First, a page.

Then there were a number of experiments by the non-governmental organisations to provide bi-lingual education to these groups. As part of these, there were attempts to document and teach the history and cultural practices of each of these groups to their children. Hence inter-cultural education6 became popular in the schooling of indigenous people in Brazil and other Latin American countries. Though bilingual education is attempted in parts of India, it is yet to practice inter-cultural education for its scheduled tribes.
However, Brazil has gone beyond these `successful’ experiments of inter-cultural education for its indigenous people. The social and political mobilisation of different marginalised social groups including the indigenous people of this country during the last 3 decades has facilitated this transition. Indigenous communities have started taking control of their schooling. The elementary schools are controlled and managed by them. They see the need for education (not much to become `modern’) but to assert their rights in (and to deal with) a system/structure controlled by the mainstream and educated society.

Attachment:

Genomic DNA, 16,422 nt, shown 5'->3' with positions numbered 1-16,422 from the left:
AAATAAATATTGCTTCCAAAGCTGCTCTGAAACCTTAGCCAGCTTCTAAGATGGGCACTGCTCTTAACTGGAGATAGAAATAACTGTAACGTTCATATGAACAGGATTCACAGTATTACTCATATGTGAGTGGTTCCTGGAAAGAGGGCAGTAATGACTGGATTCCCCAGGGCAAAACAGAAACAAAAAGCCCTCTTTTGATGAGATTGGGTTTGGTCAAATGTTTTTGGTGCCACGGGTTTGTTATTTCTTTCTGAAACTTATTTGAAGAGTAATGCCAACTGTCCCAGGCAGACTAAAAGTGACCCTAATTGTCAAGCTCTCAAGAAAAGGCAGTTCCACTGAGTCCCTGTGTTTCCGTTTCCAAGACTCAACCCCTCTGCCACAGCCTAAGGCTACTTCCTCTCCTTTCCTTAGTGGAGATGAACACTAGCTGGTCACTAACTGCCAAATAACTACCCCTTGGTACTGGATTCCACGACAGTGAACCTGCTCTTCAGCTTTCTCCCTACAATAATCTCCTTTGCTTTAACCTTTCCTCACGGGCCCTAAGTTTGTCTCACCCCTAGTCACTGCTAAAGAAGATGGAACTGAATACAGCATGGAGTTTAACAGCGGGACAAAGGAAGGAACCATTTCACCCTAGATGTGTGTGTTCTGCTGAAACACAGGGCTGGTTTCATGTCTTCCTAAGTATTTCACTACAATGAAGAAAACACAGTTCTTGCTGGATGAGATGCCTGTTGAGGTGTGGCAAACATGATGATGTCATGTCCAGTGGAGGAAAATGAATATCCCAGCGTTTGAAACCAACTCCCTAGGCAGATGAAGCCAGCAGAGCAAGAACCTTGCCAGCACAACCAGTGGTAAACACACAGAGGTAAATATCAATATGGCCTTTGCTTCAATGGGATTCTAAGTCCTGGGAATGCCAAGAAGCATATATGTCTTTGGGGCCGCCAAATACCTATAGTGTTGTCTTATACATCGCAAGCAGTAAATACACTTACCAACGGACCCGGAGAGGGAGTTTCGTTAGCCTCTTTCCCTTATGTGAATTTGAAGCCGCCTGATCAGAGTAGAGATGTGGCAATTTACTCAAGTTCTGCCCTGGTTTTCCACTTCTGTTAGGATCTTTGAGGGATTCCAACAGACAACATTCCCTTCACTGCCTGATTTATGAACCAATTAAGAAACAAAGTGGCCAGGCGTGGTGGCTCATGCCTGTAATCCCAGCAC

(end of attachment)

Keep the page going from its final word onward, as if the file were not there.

According to Rita Potyguara, who heads the program for indigenous education in Brazil (and she is an indigenous person), there is no dearth of demand for schooling by indigenous communities currently. Even those communities which have established contacts with the mainstream society only recently start demanding schools. There is a perception in Brazil that its indigenous people are more `powerful’ politically and have greater access to resources, than other marginalised social groups, say, the blacks.
It seems that the lower demand for (and hence under-achievements in) schooling among the scheduled tribes in India is due to the slower pace of their social and political mobilisation. Such a mobilisation of tribal population is only recent even in Kerala where there is a longer tradition of socio-political movements among almost all other social groups. When scheduled tribes are mobilised by the mainstream political parties, there may not be enough attention on their specific issues.
One constraint that Brazil faced a couple of decades ago was the non-availability of teachers from indigenous communities. Bi-lingual and inter-cultural education cannot be practised well if there are not enough teachers from indigenous groups. This has encouraged the Ministry of Education of the Government of Brazil to request interested universities to prepare a proposal to train teachers from indigenous communities. Such proposals are to be prepared in consultation with one or other of such communities.